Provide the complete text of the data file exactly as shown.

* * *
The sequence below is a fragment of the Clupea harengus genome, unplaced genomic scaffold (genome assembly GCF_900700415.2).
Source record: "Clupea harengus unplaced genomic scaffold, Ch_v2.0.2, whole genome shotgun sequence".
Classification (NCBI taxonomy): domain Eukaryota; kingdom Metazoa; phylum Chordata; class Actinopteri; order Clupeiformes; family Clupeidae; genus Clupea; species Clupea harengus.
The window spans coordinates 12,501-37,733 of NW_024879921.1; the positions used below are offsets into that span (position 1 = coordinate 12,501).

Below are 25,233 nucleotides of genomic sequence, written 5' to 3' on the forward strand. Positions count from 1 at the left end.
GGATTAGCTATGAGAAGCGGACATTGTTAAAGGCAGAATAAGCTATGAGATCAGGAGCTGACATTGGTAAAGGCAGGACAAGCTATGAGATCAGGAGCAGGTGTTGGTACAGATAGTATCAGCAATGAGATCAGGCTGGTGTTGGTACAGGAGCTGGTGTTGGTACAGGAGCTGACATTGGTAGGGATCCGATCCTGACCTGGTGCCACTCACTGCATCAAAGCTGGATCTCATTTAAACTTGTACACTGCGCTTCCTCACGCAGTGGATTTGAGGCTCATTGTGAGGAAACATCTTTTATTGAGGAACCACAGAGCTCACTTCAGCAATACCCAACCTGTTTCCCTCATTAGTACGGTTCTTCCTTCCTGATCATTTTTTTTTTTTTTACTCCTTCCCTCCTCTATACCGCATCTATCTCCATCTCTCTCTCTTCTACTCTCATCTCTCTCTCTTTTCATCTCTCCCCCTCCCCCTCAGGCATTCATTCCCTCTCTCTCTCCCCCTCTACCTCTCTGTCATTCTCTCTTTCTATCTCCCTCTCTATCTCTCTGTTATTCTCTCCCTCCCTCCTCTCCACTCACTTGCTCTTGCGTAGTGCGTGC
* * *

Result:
The sequence below is a fragment of the Clupea harengus genome, unplaced genomic scaffold (genome assembly GCF_900700415.2).
Source record: "Clupea harengus unplaced genomic scaffold, Ch_v2.0.2, whole genome shotgun sequence".
Classification (NCBI taxonomy): domain Eukaryota; kingdom Metazoa; phylum Chordata; class Actinopteri; order Clupeiformes; family Clupeidae; genus Clupea; species Clupea harengus.
The window spans coordinates 12,501-37,733 of NW_024879921.1; the positions used below are offsets into that span (position 1 = coordinate 12,501).

Below are 25,233 nucleotides of genomic sequence, written 5' to 3' on the forward strand. Positions count from 1 at the left end.
GGATTAGCTATGAGAAGCGGACATTGTTAAAGGCAGAATAAGCTATGAGATCAGGAGCTGACATTGGTAAAGGCAGGACAAGCTATGAGATCAGGAGCAGGTGTTGGTACAGATAGTATCAGCAATGAGATCAGGCTGGTGTTGGTACAGGAGCTGGTGTTGGTACAGGAGCTGACATTGGTAGGGATCCGATCCTGACCTGGTGCCACTCACTGCATCAAAGCTGGATCTCATTTAAACTTGTACACTGCGCTTCCTCACGCAGTGGATTTGAGGCTCATTGTGAGGAAACATCTTTTATTGAGGAACCACAGAGCTCACTTCAGCAATACCCAACCTGTTTCCCTCATTAGTACGGTTCTTCCTTCCTGATCATTTTTTTTTTTTTTACTCCTTCCCTCCTCTATACCGCATCTATCTCCATCTCTCTCTCTTCTACTCTCATCTCTCTCTCTTTTCATCTCTCCCCCTCCCCCTCAGGCATTCATTCCCTCTCTCTCTCCCCCTCTACCTCTCTGTCATTCTCTCTTTCTATCTCCCTCTCTATCTCTCTGTTATTCTCTCCCTCCCTCCTCTCCACTCACTTGCTCTTGCGTAGTGCGTGC